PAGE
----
Rep. Dan Daneil(D-Va.), chairman of the readiness subcommittee of the House Armed Services Committee, is making trouble, and a good thing, too. Like everybody else, he was deeply shaken by the military's performance in the Iran rescue mission and the Grenada invasion. The services were given separate pieces of the action, but could not put their pieces together effectively. Command was fractured, and as a result lives were lost and the mission encumbered. Mr. Daniel bounced several possible remedies off the Pentagon, got no adequate response, and is now working up an idea of his own.
His subcommittee is considering legislation in effect to break off a part of the Pentagon -- the part devoted to antiterrorism and counterinsurgency missions, among others -- and to set it up as a separate entity. He would take the Army's Delta Force and Green Berets, the Navy's Seals and some Army and Air Force air units, detach them from their home services and park them in a new unified command (a Defense Special Operations Agency) under a single civilian chief reporting directly to the secretary of defense. The idea would be to have special forces that worked right.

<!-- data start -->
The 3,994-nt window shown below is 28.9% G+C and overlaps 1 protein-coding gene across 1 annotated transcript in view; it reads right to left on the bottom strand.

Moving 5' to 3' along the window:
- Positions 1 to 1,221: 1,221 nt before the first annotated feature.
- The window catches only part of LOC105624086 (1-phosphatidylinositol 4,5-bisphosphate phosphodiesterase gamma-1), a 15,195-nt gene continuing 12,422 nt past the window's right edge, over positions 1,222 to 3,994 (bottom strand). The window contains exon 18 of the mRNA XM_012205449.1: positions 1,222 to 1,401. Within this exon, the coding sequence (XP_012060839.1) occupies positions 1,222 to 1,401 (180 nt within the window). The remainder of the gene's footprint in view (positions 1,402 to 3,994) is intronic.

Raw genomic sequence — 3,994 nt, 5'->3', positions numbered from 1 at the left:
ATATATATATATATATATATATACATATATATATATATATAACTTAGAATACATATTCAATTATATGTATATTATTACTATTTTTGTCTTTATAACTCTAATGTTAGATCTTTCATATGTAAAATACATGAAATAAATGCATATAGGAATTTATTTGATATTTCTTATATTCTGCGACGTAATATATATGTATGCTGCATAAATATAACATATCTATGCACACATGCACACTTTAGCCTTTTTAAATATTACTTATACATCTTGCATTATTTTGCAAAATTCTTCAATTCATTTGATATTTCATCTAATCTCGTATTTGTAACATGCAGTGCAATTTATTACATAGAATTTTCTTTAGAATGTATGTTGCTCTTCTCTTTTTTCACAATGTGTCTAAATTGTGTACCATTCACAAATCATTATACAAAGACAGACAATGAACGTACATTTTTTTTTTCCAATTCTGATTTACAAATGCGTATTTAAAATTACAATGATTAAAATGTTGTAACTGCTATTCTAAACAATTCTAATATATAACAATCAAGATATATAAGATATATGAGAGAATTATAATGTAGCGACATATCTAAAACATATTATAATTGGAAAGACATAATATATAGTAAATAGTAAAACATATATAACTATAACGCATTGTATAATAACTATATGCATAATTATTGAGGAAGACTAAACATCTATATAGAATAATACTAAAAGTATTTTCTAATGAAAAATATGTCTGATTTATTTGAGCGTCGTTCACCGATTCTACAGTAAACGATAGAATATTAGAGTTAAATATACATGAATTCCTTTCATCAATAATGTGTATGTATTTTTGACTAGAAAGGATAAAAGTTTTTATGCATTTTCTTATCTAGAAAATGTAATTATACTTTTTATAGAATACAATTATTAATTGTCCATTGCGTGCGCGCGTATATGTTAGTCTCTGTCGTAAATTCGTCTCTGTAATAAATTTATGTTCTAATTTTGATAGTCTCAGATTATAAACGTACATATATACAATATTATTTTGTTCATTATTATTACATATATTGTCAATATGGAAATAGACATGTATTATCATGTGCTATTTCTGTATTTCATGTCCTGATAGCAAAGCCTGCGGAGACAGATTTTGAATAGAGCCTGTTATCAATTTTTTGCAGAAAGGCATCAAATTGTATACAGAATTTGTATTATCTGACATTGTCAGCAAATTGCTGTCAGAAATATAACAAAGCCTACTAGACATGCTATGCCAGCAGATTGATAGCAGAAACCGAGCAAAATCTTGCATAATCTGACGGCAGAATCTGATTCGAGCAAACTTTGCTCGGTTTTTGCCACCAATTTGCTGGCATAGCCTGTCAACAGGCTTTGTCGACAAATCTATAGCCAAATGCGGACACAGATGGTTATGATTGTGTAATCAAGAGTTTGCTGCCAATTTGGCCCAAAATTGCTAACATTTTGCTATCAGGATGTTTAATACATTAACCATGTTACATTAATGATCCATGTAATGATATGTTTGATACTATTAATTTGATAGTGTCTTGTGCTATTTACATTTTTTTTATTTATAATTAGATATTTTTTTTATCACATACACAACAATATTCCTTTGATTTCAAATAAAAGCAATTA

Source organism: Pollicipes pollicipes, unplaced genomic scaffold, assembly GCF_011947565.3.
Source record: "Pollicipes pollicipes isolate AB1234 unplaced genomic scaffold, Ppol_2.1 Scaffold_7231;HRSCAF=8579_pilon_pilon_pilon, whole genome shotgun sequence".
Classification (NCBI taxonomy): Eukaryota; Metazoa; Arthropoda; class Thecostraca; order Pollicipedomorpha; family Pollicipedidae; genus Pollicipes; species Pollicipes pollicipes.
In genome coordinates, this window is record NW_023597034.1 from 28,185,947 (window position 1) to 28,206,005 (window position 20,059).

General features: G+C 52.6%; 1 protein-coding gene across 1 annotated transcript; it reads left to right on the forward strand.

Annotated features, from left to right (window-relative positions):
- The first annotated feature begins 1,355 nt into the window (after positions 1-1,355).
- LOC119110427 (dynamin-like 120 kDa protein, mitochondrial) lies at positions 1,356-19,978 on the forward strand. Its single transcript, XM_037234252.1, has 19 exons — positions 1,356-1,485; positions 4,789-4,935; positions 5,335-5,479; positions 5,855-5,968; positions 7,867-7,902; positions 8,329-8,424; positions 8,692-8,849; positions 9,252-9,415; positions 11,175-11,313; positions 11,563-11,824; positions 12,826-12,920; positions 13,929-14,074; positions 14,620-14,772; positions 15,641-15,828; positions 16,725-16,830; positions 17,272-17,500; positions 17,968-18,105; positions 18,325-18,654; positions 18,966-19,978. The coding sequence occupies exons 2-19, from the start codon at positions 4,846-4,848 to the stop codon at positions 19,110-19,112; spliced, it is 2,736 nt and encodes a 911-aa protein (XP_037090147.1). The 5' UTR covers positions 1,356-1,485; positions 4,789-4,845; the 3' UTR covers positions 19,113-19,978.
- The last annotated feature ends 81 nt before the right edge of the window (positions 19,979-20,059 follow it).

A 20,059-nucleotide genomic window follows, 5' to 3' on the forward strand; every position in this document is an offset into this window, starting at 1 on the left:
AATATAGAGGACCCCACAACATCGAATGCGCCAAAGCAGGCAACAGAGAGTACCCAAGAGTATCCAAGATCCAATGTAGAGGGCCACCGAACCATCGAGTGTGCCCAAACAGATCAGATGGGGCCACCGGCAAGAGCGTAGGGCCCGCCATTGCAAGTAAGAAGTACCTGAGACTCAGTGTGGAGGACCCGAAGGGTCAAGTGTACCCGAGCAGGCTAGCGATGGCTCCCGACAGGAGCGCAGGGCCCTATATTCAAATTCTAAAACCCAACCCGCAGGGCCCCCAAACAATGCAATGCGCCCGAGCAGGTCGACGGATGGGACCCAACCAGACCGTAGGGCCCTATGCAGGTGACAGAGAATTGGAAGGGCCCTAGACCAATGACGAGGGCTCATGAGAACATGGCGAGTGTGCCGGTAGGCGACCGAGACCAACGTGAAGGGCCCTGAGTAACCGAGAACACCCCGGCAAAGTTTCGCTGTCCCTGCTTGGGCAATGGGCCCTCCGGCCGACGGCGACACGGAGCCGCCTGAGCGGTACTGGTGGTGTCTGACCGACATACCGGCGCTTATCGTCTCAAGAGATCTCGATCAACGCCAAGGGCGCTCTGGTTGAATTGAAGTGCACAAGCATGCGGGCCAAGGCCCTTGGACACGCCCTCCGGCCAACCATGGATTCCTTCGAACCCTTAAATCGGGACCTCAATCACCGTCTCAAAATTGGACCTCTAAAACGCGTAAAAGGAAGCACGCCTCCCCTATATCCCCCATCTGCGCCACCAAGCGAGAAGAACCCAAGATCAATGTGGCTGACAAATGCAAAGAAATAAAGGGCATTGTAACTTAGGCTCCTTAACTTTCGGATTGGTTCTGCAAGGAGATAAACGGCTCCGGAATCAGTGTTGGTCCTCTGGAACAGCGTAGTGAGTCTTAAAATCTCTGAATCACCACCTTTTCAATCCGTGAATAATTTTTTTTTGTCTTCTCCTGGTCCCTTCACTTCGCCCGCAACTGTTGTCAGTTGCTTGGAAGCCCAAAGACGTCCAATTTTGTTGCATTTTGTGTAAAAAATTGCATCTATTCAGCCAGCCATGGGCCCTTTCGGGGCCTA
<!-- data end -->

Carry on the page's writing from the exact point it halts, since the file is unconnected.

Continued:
The town's many astute students and passionate defenders of military turf will tell you instantly what's wrong with this plan. It's a legislative (translation: congressionally coerced) solution. It deals with just part of a much larger problem of military organization. It treats as a separate function special operations that should not be divorced from regular structures and operations. It solves one dilemma of command and control by creating another. It ignores the requirement of strong military leadership. And so on. It would be nice to have a dollar for every memo that is going to be written to throttle this proposal in the crib.
The services are eager to retain, if they cannot expand, their separate missions, and they are always leery of new proposals (the Carter-era Rapid Deployment Force, for instance) that threaten their familiar turf. But Mr. Daniel has zeroed in on a situation that everyone bemoans and no one will grasp. If the Pentagon is going to resist his proposal, it comes under a burden to offer a better one. If it's not politically feasible to set up a special organization crossing over service lines, then these forces must be lodged securely under some kind of a single roof. In Beirut, there were six layers of command. The commander on the ground literally did not know whom he was reporting to. Mr. Daniel is right in believing this is not tolerable.